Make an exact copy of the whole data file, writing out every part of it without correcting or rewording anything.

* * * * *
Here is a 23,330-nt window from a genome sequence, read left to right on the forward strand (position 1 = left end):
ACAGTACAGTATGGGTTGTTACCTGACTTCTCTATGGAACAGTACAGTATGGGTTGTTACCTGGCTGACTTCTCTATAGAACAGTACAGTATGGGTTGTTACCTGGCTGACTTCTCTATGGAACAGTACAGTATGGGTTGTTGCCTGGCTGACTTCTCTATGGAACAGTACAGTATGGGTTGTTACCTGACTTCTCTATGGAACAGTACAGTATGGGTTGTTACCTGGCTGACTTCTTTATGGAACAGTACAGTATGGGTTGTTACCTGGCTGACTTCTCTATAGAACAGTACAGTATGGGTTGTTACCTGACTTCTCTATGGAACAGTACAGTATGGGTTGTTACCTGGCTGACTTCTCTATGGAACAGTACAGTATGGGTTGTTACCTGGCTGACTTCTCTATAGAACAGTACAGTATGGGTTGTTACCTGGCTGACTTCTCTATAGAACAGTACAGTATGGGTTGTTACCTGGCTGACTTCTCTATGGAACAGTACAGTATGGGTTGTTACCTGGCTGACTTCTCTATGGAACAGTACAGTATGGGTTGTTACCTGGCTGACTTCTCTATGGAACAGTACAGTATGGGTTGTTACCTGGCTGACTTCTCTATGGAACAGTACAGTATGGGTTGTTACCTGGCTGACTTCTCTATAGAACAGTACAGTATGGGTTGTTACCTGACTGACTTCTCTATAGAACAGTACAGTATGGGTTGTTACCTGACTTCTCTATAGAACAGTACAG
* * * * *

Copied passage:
Here is a 23,330-nt window from a genome sequence, read left to right on the forward strand (position 1 = left end):
ACAGTACAGTATGGGTTGTTACCTGACTTCTCTATGGAACAGTACAGTATGGGTTGTTACCTGGCTGACTTCTCTATAGAACAGTACAGTATGGGTTGTTACCTGGCTGACTTCTCTATGGAACAGTACAGTATGGGTTGTTGCCTGGCTGACTTCTCTATGGAACAGTACAGTATGGGTTGTTACCTGACTTCTCTATGGAACAGTACAGTATGGGTTGTTACCTGGCTGACTTCTTTATGGAACAGTACAGTATGGGTTGTTACCTGGCTGACTTCTCTATAGAACAGTACAGTATGGGTTGTTACCTGACTTCTCTATGGAACAGTACAGTATGGGTTGTTACCTGGCTGACTTCTCTATGGAACAGTACAGTATGGGTTGTTACCTGGCTGACTTCTCTATAGAACAGTACAGTATGGGTTGTTACCTGGCTGACTTCTCTATAGAACAGTACAGTATGGGTTGTTACCTGGCTGACTTCTCTATGGAACAGTACAGTATGGGTTGTTACCTGGCTGACTTCTCTATGGAACAGTACAGTATGGGTTGTTACCTGGCTGACTTCTCTATGGAACAGTACAGTATGGGTTGTTACCTGGCTGACTTCTCTATGGAACAGTACAGTATGGGTTGTTACCTGGCTGACTTCTCTATAGAACAGTACAGTATGGGTTGTTACCTGACTGACTTCTCTATAGAACAGTACAGTATGGGTTGTTACCTGACTTCTCTATAGAACAGTACAG